Anyone who has seen Westpac shares fall -32% since 2014 or Telstra shares fall -52% since 2015 can attest to that!
These days there’s really no reason to invest in individual shares and be exposed to single stock risk when an index Exchange Traded Fund (ETF) can give you similar returns with much lower risk, because your money is invested across hundreds or thousands of shares rather than just a handful.
With ETFs you would still receive the benefit of franking credits but are less reliant on them because your portfolio will be diversified across different sectors and asset classes. For example, our Stockspot portfolios returned 0.270% to 0.685% in franking credit value in 2018.
Many retirees are already abandoning direct shares for a better diversified, lower risk strategy. Of the $42 billion invested in ETFs in Australia, about half has come from self managed super funds, and this continues to grow rapidly.
Contrary to common belief, index investing succeeds in down markets too. Last year when Australian shares fell -1.6% for the year all 5 of our diversified ETF portfolios had positive returns thanks to their diversification into global shares, bonds and gold.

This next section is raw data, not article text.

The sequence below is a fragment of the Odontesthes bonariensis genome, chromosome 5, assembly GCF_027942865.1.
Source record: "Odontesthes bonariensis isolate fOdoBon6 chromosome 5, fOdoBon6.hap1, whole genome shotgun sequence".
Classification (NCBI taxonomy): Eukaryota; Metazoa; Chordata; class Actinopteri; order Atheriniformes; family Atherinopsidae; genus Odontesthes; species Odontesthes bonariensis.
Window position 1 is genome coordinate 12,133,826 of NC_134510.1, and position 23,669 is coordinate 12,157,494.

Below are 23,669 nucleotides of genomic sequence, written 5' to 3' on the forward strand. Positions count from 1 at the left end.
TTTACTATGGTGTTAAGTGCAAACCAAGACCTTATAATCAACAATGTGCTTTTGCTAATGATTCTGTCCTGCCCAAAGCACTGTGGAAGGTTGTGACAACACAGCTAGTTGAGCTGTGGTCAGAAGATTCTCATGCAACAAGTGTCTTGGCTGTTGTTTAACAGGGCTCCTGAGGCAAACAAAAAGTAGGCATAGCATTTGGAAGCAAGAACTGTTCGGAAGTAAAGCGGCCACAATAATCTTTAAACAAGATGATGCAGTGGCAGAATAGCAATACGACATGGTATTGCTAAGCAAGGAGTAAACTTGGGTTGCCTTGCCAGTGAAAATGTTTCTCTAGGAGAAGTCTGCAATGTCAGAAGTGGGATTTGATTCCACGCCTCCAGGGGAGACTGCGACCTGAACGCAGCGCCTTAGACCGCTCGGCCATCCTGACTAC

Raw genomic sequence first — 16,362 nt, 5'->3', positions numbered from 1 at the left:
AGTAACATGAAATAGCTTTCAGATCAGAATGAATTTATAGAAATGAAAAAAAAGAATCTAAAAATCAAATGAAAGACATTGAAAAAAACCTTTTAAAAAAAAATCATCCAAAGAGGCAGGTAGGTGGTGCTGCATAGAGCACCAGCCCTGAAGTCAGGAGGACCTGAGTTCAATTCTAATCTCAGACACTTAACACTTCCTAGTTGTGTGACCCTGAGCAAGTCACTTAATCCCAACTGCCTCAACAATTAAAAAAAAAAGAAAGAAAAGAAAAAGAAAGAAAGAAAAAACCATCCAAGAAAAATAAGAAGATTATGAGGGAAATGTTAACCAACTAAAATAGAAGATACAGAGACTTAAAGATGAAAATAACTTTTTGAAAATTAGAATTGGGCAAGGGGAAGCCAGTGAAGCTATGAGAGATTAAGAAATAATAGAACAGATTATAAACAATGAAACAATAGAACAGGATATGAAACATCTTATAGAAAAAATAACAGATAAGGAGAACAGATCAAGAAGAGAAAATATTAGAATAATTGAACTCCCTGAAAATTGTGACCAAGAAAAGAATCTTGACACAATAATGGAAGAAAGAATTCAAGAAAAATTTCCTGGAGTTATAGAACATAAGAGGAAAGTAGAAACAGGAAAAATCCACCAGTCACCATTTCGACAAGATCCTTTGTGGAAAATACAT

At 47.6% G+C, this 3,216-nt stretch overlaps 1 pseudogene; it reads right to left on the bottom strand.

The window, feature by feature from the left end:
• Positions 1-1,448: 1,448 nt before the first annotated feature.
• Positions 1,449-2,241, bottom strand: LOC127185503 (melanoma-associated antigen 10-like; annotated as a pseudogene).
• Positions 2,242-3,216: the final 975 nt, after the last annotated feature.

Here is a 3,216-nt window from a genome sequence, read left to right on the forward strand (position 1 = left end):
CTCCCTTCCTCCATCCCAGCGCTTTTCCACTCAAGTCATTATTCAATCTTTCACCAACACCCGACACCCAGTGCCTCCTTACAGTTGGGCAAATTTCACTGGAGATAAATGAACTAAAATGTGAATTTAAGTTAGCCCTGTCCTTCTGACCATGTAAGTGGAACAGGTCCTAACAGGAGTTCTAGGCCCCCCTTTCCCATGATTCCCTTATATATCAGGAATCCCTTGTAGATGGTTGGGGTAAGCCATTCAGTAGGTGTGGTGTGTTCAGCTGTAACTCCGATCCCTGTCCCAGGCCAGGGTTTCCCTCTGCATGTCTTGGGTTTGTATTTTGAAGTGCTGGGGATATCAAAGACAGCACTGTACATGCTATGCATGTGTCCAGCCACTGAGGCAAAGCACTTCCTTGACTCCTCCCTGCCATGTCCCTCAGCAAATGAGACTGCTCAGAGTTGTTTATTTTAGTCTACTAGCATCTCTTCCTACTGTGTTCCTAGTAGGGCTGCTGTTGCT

Our top 3 franking credit tips for self funded retirees and SMSFs:
Always focus on total return which includes dividends AND capital returns
Dividends are only half of the return equation. An investment that pays high dividends but falls in value is less valuable than an investment that pays a lower dividend but delivers capital growth.
For example Australian shares currently have a dividend yield of 4.4% compared to 1.8% for the S&P 500 in the U.S. but over the past 10 year U.S. shares have risen 311% compared to 96% for Australian shares.
If you’re earning capital growth, particularly if you’re in a low tax environment, you can sell down some capital each year rather than rely on dividends for income.
Consider diversification into global share markets for better return opportunities